An organization committed to promoting LGBT communities on the internet has lost its bid to own the proposed .gay top level domain (TLD).
While there are four competing bids for the .gay domain, only New York–based dotgay LLC applied as a community-based group, which would have given them priority over competitors.
In January 2012, the Internet Corporation for Assigned Names and Numbers (ICANN) launched its New gTLD Program, which opened up domain name endings to almost any word. They are divided into four categories, including standard or generic (.amazon or .google), community (.catholic or .aarp), geographical (.nyc or .berlin) and brand (.unicef or .hitachi).
ICANN, the non-profit organization responsible for domain names such as .com and .org, as well as country codes such as .ca and .cn, received 1,930 proposals from 1,115 applicants looking to operate 1,409 possible TLDs.
ICANN’s Community Priority Evaluation panel awarded dotgay 10 out of a possible 16 points, four points short of the required threshold. Points were given on the basis of a pre-existing organized community, the size and longevity of the community, the connection of .gay to that community, .gay’s meaning outside the community, the applicant’s registration policies and community endorsements.
The panel determined that the term gay identifies only a small subset of the LGBT community as defined in dotgay’s application.
“Included in the application’s community definition are transgender and intersex individuals as well as ‘allies’ (understood as heterosexual individuals supportive of the missions of the organizations that comprise the defined community). However, ‘gay’ does not identify these individuals,” the decision reads. “Transgender people may identify as straight or gay, since gender identity and sexual orientation are not necessarily linked. Likewise, intersex individuals are defined by having been born with atypical sexual reproductive anatomy; such individuals are not necessarily ‘gay.’ Finally, allies, given the assumption that they are heterosexual supporters of LGBTQIA issues, are not identified by ‘gay’ at all.”
Jamie Baxter, dotgay’s vice-president of marketing, describes the decision as nonsense and ill-informed and notes that “gay” is used to describe the wider community in major publications such as The Economist.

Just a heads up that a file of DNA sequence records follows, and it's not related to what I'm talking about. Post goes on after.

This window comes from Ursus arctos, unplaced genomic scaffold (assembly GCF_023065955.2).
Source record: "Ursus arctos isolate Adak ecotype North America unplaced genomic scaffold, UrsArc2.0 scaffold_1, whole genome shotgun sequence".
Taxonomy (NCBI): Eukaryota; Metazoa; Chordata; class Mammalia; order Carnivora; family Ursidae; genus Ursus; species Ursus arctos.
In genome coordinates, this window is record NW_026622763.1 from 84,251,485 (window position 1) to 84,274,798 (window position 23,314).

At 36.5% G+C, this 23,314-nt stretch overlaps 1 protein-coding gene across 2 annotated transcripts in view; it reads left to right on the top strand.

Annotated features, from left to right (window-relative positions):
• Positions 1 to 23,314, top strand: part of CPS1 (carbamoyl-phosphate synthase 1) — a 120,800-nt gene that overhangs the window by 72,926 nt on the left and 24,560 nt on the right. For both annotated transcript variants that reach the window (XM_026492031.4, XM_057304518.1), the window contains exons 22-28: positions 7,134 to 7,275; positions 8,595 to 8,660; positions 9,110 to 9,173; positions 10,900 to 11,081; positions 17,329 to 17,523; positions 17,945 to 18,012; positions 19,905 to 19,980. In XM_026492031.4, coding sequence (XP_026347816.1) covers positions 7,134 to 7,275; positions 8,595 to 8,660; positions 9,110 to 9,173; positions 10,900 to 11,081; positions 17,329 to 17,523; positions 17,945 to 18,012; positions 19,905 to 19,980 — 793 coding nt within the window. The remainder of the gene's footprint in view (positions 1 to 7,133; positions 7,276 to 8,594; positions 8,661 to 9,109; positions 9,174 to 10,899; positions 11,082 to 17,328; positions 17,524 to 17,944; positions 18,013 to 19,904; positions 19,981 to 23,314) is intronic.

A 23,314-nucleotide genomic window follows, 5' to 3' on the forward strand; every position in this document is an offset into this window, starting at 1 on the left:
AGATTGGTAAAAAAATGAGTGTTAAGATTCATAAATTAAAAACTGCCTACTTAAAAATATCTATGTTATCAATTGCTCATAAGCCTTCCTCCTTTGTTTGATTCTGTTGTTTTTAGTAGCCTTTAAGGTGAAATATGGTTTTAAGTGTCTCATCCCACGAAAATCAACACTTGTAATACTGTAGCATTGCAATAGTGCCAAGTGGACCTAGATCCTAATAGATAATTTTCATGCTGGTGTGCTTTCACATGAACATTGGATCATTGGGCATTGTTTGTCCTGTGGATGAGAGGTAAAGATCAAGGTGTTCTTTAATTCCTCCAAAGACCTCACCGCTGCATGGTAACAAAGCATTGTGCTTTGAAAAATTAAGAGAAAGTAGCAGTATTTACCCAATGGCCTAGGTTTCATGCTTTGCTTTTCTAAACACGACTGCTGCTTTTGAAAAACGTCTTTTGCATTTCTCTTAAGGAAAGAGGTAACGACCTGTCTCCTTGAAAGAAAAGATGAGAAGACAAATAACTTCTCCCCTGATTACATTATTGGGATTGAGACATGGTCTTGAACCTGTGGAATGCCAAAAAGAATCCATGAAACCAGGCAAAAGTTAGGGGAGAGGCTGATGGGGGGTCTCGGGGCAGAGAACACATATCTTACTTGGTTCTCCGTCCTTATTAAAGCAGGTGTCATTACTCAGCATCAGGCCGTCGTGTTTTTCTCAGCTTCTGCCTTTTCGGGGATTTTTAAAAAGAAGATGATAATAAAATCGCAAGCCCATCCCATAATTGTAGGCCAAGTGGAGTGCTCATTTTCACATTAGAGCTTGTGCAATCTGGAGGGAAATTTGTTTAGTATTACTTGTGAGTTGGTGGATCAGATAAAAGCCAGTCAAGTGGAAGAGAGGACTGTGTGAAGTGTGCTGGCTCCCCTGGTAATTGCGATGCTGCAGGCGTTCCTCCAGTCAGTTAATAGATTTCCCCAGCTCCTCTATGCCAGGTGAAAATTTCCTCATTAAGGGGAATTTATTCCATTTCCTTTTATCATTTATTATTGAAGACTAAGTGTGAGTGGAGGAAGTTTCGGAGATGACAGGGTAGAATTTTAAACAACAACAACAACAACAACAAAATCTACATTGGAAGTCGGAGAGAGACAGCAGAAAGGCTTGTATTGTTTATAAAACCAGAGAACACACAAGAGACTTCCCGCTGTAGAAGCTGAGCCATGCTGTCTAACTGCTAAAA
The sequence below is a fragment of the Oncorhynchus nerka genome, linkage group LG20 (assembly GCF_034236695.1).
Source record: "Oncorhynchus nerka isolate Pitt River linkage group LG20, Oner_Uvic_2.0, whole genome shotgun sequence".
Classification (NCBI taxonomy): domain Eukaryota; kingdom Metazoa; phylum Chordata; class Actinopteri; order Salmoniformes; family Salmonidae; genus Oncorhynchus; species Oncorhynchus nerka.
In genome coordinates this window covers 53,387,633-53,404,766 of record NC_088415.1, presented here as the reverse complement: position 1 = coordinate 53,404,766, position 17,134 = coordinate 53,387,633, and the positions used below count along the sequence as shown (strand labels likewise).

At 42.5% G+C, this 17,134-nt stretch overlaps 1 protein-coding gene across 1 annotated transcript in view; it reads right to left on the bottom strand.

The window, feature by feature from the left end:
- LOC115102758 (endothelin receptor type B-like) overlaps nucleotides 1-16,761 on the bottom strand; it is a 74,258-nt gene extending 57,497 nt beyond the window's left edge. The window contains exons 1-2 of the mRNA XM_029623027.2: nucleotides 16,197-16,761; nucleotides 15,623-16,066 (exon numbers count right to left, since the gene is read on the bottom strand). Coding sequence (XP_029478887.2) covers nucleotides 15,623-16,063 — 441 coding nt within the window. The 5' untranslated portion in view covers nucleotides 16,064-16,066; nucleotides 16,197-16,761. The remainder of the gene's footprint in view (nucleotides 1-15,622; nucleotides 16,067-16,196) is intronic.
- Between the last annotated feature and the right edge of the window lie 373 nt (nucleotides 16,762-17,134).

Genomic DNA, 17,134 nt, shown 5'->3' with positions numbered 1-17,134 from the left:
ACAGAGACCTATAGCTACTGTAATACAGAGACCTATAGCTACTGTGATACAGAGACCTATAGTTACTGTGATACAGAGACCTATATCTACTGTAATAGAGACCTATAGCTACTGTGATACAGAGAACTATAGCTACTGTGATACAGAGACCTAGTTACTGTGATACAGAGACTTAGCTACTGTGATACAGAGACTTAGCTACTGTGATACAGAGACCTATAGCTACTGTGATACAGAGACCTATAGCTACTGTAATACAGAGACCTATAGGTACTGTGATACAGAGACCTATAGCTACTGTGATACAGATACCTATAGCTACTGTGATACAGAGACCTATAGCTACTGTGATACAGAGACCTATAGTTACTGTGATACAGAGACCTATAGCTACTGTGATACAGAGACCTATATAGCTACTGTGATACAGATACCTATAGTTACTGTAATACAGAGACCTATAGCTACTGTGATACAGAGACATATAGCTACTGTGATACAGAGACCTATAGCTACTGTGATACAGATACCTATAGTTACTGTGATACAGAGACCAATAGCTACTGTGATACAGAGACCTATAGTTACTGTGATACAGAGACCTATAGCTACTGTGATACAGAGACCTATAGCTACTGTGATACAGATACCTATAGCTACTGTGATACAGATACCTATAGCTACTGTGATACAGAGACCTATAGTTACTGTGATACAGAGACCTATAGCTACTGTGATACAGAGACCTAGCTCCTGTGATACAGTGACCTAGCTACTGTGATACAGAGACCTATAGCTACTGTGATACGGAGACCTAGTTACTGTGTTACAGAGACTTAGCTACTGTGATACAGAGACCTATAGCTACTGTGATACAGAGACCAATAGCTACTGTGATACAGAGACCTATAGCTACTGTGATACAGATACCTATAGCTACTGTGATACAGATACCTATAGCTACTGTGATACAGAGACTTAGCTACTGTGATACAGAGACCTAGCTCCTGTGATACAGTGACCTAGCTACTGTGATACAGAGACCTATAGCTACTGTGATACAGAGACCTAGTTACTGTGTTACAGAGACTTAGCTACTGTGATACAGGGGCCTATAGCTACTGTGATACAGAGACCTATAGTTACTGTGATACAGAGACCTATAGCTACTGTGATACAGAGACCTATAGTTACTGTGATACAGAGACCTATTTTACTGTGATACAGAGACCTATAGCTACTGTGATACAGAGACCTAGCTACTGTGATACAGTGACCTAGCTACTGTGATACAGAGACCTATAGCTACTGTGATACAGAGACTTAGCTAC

“Nothing required ‘gay’ to be proven as the best or even most appropriate word, just a commonly used word from our community,” he says.
The panel recognized dotgay as an “entity mainly dedicated to the community” with documented support from several relevant groups but determined that it is not clearly recognized by the LGBT community as representative of their interests.
“Despite the wide array of organizational support, however, the applicant does not have the support from the recognized community institution, as noted above, and the Panel has not found evidence that such an organization exists,” the decision reads.
“This makes no sense, and it will be challenged,” Baxter says. “If ICANN was not going to accept communities who don’t have one organization that oversees them as a whole (like the pope and Catholic Church), then they should have made that clear in the rules from the beginning.”
The panel also deducted a point as a result of community opposition to dotgay’s application from Q Center, an LGBT community centre in Portland, Oregon that expressed concern over the prospect of dotgay acting as a community gatekeeper and argued for an open registration model.
Andrew Merriam, business development coordinator for Top Level Design LLC, which is also competing for ownership of the .gay domain, is pleased with the decision.
“‘Gay’ as a term is not the same as LGBTQ+ or any of the related acronyms, and we all know there has been a longstanding conversation about inclusion, umbrella terms and identification across the spectrum,” he says. “ICANN’s definition of ‘community’ is unique to the TLD program, which has been successfully used by highly regulated or structured groups, not necessarily a global population with a dynamic history of language usage and identification.”
Baxter says dotgay plans to appeal the decision by filing a reconsideration request, which will be considered by ICANN’s governance committee in the coming weeks.
“Reconsideration requests usually don’t take too long,” says Akram Atallah, president of ICANN’s global domains division. “The board needs to meet, and it takes probably a few weeks to get the board to look into it.”
If the request is unsuccessful, then the domain will be allocated to the highest bidding applicant in an auction sale.
“It’s also important to remember that the management for .gay has not yet been determined, and dotgay LLC has just as good a chance as the other three applicants to prevail in this regard,” Merriam says. “We look forward to the release of .gay and trust that it will become an open and empowering online destination.”
Baxter describes this scenario as a last resort that would hurt the LGBT community.